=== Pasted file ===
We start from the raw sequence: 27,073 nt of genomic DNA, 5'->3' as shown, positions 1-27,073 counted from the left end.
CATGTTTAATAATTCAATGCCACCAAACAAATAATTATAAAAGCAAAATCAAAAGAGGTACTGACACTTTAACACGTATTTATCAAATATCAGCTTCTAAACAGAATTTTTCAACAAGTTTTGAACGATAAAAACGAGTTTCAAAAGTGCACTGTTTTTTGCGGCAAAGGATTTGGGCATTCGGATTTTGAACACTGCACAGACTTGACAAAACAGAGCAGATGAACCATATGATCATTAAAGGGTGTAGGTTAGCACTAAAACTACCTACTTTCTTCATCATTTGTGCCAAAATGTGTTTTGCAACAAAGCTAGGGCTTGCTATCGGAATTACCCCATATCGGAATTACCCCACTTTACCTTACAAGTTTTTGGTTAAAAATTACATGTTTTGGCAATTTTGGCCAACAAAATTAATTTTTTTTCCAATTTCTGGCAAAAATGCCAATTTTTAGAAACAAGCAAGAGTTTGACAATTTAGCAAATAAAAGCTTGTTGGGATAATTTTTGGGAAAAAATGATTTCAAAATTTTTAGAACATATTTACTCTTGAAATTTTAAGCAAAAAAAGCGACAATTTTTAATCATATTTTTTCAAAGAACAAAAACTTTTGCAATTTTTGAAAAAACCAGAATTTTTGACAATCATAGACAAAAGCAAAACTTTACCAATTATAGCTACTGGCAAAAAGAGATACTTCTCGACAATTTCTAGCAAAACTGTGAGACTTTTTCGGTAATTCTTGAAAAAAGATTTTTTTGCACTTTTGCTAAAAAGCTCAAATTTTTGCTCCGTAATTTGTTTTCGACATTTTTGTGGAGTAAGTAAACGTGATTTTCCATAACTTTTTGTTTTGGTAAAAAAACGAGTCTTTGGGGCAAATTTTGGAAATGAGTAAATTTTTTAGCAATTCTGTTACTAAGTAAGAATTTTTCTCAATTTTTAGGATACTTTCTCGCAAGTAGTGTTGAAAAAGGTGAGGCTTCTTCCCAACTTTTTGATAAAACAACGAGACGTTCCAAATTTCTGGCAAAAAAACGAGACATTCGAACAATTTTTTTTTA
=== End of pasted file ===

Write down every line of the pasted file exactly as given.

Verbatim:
We start from the raw sequence: 27,073 nt of genomic DNA, 5'->3' as shown, positions 1-27,073 counted from the left end.
CATGTTTAATAATTCAATGCCACCAAACAAATAATTATAAAAGCAAAATCAAAAGAGGTACTGACACTTTAACACGTATTTATCAAATATCAGCTTCTAAACAGAATTTTTCAACAAGTTTTGAACGATAAAAACGAGTTTCAAAAGTGCACTGTTTTTTGCGGCAAAGGATTTGGGCATTCGGATTTTGAACACTGCACAGACTTGACAAAACAGAGCAGATGAACCATATGATCATTAAAGGGTGTAGGTTAGCACTAAAACTACCTACTTTCTTCATCATTTGTGCCAAAATGTGTTTTGCAACAAAGCTAGGGCTTGCTATCGGAATTACCCCATATCGGAATTACCCCACTTTACCTTACAAGTTTTTGGTTAAAAATTACATGTTTTGGCAATTTTGGCCAACAAAATTAATTTTTTTTCCAATTTCTGGCAAAAATGCCAATTTTTAGAAACAAGCAAGAGTTTGACAATTTAGCAAATAAAAGCTTGTTGGGATAATTTTTGGGAAAAAATGATTTCAAAATTTTTAGAACATATTTACTCTTGAAATTTTAAGCAAAAAAAGCGACAATTTTTAATCATATTTTTTCAAAGAACAAAAACTTTTGCAATTTTTGAAAAAACCAGAATTTTTGACAATCATAGACAAAAGCAAAACTTTACCAATTATAGCTACTGGCAAAAAGAGATACTTCTCGACAATTTCTAGCAAAACTGTGAGACTTTTTCGGTAATTCTTGAAAAAAGATTTTTTTGCACTTTTGCTAAAAAGCTCAAATTTTTGCTCCGTAATTTGTTTTCGACATTTTTGTGGAGTAAGTAAACGTGATTTTCCATAACTTTTTGTTTTGGTAAAAAAACGAGTCTTTGGGGCAAATTTTGGAAATGAGTAAATTTTTTAGCAATTCTGTTACTAAGTAAGAATTTTTCTCAATTTTTAGGATACTTTCTCGCAAGTAGTGTTGAAAAAGGTGAGGCTTCTTCCCAACTTTTTGATAAAACAACGAGACGTTCCAAATTTCTGGCAAAAAAACGAGACATTCGAACAATTTTTTTTTA